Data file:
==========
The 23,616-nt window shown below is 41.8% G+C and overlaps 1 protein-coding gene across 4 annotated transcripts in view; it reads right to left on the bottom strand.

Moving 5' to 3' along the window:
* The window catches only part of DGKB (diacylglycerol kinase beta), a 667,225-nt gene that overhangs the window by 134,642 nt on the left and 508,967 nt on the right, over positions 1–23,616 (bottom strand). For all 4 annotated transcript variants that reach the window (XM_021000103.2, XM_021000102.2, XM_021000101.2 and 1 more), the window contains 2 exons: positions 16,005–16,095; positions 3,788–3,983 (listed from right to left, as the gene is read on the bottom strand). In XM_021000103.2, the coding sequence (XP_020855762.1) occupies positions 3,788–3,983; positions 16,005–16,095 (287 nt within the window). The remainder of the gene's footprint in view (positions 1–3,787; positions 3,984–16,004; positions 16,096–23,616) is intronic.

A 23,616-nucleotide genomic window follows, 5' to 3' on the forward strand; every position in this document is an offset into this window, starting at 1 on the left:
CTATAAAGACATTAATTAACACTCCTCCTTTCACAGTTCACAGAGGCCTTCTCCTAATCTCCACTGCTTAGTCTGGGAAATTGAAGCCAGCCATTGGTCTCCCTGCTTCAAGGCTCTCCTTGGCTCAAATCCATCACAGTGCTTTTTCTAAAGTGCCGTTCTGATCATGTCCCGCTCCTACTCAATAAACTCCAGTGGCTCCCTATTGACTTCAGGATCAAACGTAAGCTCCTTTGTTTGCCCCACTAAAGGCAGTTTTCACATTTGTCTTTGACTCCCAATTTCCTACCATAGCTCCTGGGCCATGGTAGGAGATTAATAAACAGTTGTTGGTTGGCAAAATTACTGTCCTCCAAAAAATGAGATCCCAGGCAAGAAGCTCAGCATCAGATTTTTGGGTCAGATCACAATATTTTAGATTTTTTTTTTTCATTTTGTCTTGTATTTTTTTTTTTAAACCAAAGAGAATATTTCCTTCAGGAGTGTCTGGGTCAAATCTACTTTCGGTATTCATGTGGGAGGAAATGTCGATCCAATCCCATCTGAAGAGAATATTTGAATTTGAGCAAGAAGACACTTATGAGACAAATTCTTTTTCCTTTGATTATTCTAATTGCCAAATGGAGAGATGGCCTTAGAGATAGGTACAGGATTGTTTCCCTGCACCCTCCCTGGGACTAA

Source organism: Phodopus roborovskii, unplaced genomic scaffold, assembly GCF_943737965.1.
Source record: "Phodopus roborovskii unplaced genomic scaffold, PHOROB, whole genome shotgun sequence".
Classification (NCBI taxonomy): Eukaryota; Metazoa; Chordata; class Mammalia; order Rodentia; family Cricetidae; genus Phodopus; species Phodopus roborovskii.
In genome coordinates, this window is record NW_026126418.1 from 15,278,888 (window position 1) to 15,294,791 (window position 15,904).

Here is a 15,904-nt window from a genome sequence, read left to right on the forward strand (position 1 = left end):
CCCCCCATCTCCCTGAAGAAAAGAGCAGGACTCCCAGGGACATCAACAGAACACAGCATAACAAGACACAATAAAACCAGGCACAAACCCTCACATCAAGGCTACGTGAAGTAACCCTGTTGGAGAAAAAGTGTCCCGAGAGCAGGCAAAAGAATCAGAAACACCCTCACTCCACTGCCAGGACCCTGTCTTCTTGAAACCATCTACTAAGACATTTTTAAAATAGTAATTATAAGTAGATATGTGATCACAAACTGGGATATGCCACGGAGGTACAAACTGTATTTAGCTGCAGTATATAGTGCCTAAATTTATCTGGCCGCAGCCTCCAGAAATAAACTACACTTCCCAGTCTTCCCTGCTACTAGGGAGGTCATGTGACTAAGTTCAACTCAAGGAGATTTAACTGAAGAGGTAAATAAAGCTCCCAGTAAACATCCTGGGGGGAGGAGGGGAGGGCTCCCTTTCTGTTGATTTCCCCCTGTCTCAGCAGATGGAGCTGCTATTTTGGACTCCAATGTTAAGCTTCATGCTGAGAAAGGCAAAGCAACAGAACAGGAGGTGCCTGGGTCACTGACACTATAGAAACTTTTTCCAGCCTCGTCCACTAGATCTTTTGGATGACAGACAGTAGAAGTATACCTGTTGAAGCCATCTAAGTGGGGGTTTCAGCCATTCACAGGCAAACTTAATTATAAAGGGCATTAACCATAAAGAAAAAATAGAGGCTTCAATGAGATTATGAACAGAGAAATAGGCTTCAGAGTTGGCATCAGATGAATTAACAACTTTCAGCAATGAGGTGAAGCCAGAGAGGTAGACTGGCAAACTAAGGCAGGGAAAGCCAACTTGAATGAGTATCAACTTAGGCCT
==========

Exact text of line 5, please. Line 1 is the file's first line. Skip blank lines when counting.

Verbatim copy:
CTATAAAGACATTAATTAACACTCCTCCTTTCACAGTTCACAGAGGCCTTCTCCTAATCTCCACTGCTTAGTCTGGGAAATTGAAGCCAGCCATTGGTCTCCCTGCTTCAAGGCTCTCCTTGGCTCAAATCCATCACAGTGCTTTTTCTAAAGTGCCGTTCTGATCATGTCCCGCTCCTACTCAATAAACTCCAGTGGCTCCCTATTGACTTCAGGATCAAACGTAAGCTCCTTTGTTTGCCCCACTAAAGGCAGTTTTCACATTTGTCTTTGACTCCCAATTTCCTACCATAGCTCCTGGGCCATGGTAGGAGATTAATAAACAGTTGTTGGTTGGCAAAATTACTGTCCTCCAAAAAATGAGATCCCAGGCAAGAAGCTCAGCATCAGATTTTTGGGTCAGATCACAATATTTTAGATTTTTTTTTTTCATTTTGTCTTGTATTTTTTTTTTTAAACCAAAGAGAATATTTCCTTCAGGAGTGTCTGGGTCAAATCTACTTTCGGTATTCATGTGGGAGGAAATGTCGATCCAATCCCATCTGAAGAGAATATTTGAATTTGAGCAAGAAGACACTTATGAGACAAATTCTTTTTCCTTTGATTATTCTAATTGCCAAATGGAGAGATGGCCTTAGAGATAGGTACAGGATTGTTTCCCTGCACCCTCCCTGGGACTAA